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Submitted by Mark Simons on January 1 1970 - 01:00

Kain makes is set to make a welcome appearance on the Dreamcast, what can Sega fans look forward to?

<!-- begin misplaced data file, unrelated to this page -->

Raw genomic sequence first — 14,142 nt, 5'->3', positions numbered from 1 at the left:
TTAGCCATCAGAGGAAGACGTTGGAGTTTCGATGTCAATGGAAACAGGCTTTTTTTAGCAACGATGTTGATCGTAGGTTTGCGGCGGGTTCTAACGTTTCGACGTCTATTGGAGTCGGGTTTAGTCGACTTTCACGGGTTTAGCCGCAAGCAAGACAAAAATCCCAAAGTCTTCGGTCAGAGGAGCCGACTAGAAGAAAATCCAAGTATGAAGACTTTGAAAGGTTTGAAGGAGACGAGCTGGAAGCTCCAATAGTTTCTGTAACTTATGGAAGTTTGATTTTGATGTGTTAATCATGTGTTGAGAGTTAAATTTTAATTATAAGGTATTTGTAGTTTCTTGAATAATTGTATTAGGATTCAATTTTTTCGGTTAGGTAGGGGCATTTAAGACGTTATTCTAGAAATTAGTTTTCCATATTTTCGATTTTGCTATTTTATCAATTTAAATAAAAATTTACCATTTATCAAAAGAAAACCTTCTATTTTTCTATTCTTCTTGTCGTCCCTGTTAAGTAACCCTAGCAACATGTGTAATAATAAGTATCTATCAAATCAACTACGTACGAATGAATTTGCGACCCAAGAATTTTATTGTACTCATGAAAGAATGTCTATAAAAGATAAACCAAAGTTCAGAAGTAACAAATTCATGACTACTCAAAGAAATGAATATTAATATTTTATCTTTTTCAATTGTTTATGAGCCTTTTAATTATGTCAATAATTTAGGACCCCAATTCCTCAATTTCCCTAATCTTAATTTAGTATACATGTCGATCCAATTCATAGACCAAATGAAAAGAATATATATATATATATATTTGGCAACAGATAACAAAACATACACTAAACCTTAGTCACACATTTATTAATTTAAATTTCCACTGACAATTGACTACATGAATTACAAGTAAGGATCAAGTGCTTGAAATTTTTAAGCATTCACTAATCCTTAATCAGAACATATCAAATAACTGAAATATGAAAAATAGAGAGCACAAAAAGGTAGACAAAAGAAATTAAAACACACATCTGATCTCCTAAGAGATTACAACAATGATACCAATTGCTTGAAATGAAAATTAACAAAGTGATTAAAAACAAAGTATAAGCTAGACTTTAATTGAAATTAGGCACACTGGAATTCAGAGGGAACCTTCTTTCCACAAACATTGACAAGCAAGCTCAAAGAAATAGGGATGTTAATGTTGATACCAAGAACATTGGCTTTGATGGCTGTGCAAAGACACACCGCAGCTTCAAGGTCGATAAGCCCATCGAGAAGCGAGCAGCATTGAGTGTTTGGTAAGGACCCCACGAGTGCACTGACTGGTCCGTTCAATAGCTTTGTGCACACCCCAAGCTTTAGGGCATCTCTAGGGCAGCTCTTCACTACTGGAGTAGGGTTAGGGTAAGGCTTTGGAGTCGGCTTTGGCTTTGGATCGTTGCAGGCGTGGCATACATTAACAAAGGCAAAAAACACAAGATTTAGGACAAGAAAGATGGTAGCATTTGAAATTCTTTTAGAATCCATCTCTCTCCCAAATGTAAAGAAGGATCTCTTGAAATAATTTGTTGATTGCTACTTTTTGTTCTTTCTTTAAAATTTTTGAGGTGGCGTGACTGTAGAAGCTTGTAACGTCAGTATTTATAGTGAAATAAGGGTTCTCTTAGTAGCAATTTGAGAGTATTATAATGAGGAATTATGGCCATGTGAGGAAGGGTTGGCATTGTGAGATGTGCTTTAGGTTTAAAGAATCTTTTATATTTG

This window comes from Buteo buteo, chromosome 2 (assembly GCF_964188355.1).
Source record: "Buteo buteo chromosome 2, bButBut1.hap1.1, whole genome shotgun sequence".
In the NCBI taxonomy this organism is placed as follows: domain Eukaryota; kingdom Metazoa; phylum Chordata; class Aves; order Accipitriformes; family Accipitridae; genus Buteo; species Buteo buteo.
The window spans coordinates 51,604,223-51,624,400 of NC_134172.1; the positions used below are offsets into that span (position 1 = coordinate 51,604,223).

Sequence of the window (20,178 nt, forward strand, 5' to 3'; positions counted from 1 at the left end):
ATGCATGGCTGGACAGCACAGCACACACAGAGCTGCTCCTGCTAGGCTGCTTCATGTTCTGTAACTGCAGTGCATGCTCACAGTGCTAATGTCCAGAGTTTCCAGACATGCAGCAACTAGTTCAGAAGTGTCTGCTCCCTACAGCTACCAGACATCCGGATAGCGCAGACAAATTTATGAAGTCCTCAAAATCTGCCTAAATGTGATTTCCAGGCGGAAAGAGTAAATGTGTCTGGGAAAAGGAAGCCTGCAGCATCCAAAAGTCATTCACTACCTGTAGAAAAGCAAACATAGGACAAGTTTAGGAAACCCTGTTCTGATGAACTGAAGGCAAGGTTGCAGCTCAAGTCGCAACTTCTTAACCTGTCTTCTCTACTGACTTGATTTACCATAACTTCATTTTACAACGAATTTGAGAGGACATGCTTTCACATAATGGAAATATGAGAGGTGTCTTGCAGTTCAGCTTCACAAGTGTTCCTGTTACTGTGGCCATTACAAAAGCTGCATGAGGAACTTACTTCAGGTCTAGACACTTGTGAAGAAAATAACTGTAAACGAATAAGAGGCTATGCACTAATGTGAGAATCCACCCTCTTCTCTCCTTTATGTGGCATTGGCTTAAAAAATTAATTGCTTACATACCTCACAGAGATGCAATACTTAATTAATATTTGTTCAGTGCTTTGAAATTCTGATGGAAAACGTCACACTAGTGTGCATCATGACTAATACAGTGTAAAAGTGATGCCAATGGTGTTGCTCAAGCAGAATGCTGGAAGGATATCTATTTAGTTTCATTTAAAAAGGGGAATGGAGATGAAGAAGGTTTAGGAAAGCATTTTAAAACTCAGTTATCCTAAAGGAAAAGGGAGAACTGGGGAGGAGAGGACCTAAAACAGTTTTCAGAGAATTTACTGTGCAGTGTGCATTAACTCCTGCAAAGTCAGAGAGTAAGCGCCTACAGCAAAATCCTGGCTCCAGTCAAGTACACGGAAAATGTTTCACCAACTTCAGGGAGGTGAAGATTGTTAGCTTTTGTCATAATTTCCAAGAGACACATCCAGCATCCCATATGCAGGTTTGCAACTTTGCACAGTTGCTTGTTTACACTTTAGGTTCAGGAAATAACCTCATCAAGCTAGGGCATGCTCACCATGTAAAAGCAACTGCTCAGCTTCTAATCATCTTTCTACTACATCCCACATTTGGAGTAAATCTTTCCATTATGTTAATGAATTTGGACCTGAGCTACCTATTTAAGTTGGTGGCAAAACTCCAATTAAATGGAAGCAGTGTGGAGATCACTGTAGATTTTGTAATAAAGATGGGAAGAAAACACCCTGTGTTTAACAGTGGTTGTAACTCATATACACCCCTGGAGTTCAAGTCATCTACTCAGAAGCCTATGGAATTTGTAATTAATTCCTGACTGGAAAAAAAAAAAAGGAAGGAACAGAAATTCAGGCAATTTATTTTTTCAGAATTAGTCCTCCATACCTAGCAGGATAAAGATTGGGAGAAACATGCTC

Soul Reaver stunned PlayStation owners when it came out last year with it's epic gameplay and frankly amazing graphics and a unique loading system that actually meant that in-game there was no loading! Now Dreamcast owners can sink their teeth into this story of the vampire Raziel who was all but destroyed by Kain after he grew wings that even Kain himself did not have.<br><br>The game has many unique features, many of them technical, but these do affect the gameplay as well. Firstly there is the seamless shifting between the real world and the spectral world which occurs in front of your eyes. The whole game-world morphs in front of you, changing from brilliant and attractive architecture, into something far more dark and sinister. Shifting to the spectral plan occurs when you run out of energy, and to get back to the real world you need to harvest enough souls to allow you to shift. The differences between the two planes are essential in completing the game, as you can do things in one plane that you cannot do in the other, so puzzle solving becomes a whole lot more interesting once you realise that the whole world can change...<br><br>Another technical feat is the complete lack of loading screens in the game. This is down to the game streaming the data off the disc as it is needed, thus creating a seamless illusion of the game world. It may not sound like much, but not having a loading screen to shatter the illusion of the game is a great benefit.<br><br>Playing as Raziel requires not only skill as a platformer, but also puzzle solving and combat skill, as all are essential to completing the game, and as PlayStation owners will tell you, this game does all of these things very well.<br><br>Graphically the game will be better than the PlayStation original, sporting a 60 frames a second update as opposed to 25, and higher resolution textures as well as some nicer special effects. The end result is essentially the same as the PC version, that is although very attractive, lacking the same punch that it has on the PlayStation, but this is purely because it is stunning to achieve on the PlayStation, and less so on the Dreamcast. Nonetheless the game does look very good, and has playability to match and Dreamcast owners should have another great game to add to their collection very soon.</P>

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